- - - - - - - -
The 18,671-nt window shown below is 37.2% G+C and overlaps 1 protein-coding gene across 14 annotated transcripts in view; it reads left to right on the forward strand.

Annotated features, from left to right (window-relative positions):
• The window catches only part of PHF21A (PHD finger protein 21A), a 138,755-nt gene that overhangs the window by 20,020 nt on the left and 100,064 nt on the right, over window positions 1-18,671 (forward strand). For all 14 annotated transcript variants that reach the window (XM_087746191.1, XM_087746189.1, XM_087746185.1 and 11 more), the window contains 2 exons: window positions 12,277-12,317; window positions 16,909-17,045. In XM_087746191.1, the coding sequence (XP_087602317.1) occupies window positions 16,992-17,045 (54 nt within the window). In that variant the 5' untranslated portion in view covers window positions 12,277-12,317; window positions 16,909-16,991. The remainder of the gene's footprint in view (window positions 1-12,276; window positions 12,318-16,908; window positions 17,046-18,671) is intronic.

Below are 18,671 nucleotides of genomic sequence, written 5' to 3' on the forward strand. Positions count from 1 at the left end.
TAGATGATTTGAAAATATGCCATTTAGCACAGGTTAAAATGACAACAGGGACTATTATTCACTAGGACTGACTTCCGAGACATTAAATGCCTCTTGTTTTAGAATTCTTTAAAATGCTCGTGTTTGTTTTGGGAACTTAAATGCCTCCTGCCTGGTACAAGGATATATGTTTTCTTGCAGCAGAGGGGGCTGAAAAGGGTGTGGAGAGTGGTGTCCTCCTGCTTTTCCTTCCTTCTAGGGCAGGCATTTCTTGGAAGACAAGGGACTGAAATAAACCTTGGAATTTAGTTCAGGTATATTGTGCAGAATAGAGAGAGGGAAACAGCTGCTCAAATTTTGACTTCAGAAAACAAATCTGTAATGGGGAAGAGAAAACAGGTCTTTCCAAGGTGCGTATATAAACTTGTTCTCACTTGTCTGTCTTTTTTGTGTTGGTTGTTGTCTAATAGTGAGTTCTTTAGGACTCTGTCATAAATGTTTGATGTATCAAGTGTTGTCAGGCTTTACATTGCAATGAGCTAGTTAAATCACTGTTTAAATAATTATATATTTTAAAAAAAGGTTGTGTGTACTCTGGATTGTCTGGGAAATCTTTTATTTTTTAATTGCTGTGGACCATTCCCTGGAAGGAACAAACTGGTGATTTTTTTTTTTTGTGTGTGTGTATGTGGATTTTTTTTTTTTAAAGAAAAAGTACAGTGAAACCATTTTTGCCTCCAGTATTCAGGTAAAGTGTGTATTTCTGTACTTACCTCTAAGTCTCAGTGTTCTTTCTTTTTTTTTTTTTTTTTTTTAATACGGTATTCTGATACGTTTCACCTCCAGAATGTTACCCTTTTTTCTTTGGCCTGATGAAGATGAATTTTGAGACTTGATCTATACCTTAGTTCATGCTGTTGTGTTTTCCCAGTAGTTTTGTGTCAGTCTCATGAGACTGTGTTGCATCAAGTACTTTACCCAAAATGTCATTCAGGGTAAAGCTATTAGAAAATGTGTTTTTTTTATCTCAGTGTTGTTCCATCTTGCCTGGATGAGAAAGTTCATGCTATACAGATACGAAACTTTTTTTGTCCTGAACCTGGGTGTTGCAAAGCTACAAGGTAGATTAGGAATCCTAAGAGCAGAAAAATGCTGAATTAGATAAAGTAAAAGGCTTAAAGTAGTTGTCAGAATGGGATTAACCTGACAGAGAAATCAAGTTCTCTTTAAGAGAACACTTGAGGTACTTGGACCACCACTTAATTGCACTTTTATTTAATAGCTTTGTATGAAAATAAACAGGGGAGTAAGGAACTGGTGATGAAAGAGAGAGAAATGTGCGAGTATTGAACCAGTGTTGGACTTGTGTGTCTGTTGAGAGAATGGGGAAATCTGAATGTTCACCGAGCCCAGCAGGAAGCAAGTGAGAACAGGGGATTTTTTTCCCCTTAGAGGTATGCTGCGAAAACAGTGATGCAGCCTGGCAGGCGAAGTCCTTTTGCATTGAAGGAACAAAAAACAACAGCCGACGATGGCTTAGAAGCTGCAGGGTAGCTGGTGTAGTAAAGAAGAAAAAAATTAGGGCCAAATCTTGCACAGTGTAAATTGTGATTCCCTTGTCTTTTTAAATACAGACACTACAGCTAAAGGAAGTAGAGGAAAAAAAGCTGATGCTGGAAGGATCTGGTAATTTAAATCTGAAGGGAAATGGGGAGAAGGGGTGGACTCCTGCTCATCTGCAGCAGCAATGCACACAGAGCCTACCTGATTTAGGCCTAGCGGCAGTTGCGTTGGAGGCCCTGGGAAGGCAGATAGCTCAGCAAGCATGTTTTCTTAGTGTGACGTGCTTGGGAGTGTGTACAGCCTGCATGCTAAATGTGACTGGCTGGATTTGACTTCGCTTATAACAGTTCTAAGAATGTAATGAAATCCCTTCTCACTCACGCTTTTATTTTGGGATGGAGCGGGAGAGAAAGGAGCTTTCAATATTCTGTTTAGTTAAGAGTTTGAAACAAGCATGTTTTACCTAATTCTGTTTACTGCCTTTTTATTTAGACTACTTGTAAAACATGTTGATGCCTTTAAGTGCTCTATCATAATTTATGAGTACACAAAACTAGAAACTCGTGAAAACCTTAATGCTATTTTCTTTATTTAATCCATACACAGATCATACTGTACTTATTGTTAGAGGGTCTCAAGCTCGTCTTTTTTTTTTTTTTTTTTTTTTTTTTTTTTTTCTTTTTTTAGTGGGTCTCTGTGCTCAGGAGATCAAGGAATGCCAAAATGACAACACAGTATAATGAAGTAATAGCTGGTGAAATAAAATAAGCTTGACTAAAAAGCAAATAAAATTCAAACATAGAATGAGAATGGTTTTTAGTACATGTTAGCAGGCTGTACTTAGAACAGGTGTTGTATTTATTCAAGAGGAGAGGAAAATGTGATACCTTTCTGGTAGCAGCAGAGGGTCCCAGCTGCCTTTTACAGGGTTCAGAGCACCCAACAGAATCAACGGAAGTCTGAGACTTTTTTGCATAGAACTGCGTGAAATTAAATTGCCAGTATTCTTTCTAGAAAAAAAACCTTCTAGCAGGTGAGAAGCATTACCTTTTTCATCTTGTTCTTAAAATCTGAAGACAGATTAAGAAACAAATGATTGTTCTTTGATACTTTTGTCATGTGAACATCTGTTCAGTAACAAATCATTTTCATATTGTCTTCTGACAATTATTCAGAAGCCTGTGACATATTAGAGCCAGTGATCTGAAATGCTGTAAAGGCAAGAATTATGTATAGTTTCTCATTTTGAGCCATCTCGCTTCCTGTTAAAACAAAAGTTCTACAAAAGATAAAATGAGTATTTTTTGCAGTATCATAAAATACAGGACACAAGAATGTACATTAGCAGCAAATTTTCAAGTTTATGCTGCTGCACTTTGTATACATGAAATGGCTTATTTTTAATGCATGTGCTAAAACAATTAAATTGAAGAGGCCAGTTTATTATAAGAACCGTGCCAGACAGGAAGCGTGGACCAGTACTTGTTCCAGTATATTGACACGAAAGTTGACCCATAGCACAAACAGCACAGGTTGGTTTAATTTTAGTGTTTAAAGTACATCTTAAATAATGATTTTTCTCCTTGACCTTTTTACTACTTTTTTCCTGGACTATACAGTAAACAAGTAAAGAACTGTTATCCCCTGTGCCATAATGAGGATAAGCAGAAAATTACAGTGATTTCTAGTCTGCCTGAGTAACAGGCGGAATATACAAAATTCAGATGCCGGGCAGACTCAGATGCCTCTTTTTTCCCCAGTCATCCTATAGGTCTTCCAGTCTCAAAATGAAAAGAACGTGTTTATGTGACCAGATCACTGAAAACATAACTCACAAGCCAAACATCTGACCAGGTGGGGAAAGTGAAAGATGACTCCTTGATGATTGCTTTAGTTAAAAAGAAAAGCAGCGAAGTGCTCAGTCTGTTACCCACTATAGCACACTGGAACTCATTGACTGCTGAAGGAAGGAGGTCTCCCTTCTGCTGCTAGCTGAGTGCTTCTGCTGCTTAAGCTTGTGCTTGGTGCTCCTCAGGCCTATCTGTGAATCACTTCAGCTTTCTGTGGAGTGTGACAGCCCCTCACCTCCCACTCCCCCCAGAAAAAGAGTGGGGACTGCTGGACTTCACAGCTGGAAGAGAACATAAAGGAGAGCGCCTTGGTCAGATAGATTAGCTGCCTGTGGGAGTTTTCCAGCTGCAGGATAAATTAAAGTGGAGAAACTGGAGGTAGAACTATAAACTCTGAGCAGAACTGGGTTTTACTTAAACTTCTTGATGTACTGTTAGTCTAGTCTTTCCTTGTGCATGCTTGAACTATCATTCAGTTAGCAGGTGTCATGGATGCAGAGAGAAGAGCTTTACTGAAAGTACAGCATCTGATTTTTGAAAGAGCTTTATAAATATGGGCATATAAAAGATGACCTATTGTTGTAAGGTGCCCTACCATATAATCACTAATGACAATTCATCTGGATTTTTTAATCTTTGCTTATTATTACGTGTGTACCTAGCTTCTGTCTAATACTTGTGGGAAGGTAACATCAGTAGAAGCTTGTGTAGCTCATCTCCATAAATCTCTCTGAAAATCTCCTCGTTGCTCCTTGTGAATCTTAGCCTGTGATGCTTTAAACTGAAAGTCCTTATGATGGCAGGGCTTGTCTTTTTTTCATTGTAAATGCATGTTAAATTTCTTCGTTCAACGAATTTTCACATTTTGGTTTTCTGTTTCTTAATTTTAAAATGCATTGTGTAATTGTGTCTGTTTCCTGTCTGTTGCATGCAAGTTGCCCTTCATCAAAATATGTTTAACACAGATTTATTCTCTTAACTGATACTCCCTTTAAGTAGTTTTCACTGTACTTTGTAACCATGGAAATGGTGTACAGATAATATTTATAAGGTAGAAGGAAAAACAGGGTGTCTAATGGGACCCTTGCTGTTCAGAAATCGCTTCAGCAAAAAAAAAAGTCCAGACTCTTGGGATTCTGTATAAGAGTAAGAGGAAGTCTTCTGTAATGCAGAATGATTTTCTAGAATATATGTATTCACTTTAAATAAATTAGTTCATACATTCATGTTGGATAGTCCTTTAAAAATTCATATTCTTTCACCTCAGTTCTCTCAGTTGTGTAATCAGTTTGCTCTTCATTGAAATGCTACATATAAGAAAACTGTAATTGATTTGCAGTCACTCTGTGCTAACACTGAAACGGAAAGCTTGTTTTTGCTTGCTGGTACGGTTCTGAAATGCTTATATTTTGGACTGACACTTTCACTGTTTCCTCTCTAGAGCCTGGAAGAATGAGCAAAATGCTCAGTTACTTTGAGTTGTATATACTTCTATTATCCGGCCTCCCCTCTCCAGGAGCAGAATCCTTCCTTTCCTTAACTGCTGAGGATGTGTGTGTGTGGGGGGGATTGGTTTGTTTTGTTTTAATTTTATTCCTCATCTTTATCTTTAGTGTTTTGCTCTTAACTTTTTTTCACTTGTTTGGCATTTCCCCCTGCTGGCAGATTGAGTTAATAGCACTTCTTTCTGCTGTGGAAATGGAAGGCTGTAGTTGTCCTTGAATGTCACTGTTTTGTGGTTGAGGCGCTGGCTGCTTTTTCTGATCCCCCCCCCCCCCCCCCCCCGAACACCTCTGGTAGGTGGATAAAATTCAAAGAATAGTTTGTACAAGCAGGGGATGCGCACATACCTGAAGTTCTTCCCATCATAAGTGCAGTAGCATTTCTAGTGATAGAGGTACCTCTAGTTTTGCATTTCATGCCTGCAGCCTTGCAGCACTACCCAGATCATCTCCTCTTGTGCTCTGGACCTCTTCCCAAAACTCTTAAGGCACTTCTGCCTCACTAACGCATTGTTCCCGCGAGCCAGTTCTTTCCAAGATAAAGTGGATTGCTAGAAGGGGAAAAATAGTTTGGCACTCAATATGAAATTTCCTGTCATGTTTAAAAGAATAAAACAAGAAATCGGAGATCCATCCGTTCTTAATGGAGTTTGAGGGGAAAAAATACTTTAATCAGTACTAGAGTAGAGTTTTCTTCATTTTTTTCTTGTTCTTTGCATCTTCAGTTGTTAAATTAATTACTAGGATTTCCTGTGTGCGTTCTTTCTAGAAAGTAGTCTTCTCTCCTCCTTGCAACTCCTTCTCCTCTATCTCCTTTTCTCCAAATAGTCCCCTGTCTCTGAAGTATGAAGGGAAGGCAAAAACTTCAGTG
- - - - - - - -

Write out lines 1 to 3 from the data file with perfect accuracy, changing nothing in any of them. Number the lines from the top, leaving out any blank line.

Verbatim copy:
The 18,671-nt window shown below is 37.2% G+C and overlaps 1 protein-coding gene across 14 annotated transcripts in view; it reads left to right on the forward strand.

Annotated features, from left to right (window-relative positions):
• The window catches only part of PHF21A (PHD finger protein 21A), a 138,755-nt gene that overhangs the window by 20,020 nt on the left and 100,064 nt on the right, over window positions 1-18,671 (forward strand). For all 14 annotated transcript variants that reach the window (XM_087746191.1, XM_087746189.1, XM_087746185.1 and 11 more), the window contains 2 exons: window positions 12,277-12,317; window positions 16,909-17,045. In XM_087746191.1, the coding sequence (XP_087602317.1) occupies window positions 16,992-17,045 (54 nt within the window). In that variant the 5' untranslated portion in view covers window positions 12,277-12,317; window positions 16,909-16,991. The remainder of the gene's footprint in view (window positions 1-12,276; window positions 12,318-16,908; window positions 17,046-18,671) is intronic.